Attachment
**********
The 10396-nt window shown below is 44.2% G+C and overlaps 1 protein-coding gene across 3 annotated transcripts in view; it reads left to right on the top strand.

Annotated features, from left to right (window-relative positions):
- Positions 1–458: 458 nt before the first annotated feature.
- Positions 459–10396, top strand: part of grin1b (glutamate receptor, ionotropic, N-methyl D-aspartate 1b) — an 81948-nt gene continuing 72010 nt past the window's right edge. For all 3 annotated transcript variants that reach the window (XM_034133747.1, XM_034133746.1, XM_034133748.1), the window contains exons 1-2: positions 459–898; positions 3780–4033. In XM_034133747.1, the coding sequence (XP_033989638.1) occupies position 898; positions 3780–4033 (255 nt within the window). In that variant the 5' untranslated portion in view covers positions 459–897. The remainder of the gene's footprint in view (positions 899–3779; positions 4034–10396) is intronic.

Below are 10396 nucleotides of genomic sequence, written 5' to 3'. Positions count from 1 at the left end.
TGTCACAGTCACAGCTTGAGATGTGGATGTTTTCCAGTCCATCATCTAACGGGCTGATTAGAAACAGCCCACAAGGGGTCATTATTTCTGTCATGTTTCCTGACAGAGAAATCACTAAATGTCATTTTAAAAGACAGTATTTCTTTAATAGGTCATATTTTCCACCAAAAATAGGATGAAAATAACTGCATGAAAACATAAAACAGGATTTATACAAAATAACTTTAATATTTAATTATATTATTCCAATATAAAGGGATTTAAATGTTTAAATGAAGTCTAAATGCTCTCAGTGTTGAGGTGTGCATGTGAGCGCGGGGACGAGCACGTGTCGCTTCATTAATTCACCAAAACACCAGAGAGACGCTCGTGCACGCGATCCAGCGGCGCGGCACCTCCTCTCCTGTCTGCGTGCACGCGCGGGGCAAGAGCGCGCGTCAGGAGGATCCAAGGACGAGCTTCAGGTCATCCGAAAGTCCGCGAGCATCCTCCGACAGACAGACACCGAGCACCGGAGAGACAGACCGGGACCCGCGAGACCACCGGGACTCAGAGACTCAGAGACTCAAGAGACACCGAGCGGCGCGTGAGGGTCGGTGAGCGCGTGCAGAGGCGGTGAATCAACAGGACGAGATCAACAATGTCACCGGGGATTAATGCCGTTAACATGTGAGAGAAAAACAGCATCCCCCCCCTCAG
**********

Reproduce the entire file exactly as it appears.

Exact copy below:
The 10396-nt window shown below is 44.2% G+C and overlaps 1 protein-coding gene across 3 annotated transcripts in view; it reads left to right on the top strand.

Annotated features, from left to right (window-relative positions):
- Positions 1–458: 458 nt before the first annotated feature.
- Positions 459–10396, top strand: part of grin1b (glutamate receptor, ionotropic, N-methyl D-aspartate 1b) — an 81948-nt gene continuing 72010 nt past the window's right edge. For all 3 annotated transcript variants that reach the window (XM_034133747.1, XM_034133746.1, XM_034133748.1), the window contains exons 1-2: positions 459–898; positions 3780–4033. In XM_034133747.1, the coding sequence (XP_033989638.1) occupies position 898; positions 3780–4033 (255 nt within the window). In that variant the 5' untranslated portion in view covers positions 459–897. The remainder of the gene's footprint in view (positions 899–3779; positions 4034–10396) is intronic.

Below are 10396 nucleotides of genomic sequence, written 5' to 3'. Positions count from 1 at the left end.
TGTCACAGTCACAGCTTGAGATGTGGATGTTTTCCAGTCCATCATCTAACGGGCTGATTAGAAACAGCCCACAAGGGGTCATTATTTCTGTCATGTTTCCTGACAGAGAAATCACTAAATGTCATTTTAAAAGACAGTATTTCTTTAATAGGTCATATTTTCCACCAAAAATAGGATGAAAATAACTGCATGAAAACATAAAACAGGATTTATACAAAATAACTTTAATATTTAATTATATTATTCCAATATAAAGGGATTTAAATGTTTAAATGAAGTCTAAATGCTCTCAGTGTTGAGGTGTGCATGTGAGCGCGGGGACGAGCACGTGTCGCTTCATTAATTCACCAAAACACCAGAGAGACGCTCGTGCACGCGATCCAGCGGCGCGGCACCTCCTCTCCTGTCTGCGTGCACGCGCGGGGCAAGAGCGCGCGTCAGGAGGATCCAAGGACGAGCTTCAGGTCATCCGAAAGTCCGCGAGCATCCTCCGACAGACAGACACCGAGCACCGGAGAGACAGACCGGGACCCGCGAGACCACCGGGACTCAGAGACTCAGAGACTCAAGAGACACCGAGCGGCGCGTGAGGGTCGGTGAGCGCGTGCAGAGGCGGTGAATCAACAGGACGAGATCAACAATGTCACCGGGGATTAATGCCGTTAACATGTGAGAGAAAAACAGCATCCCCCCCCTCAG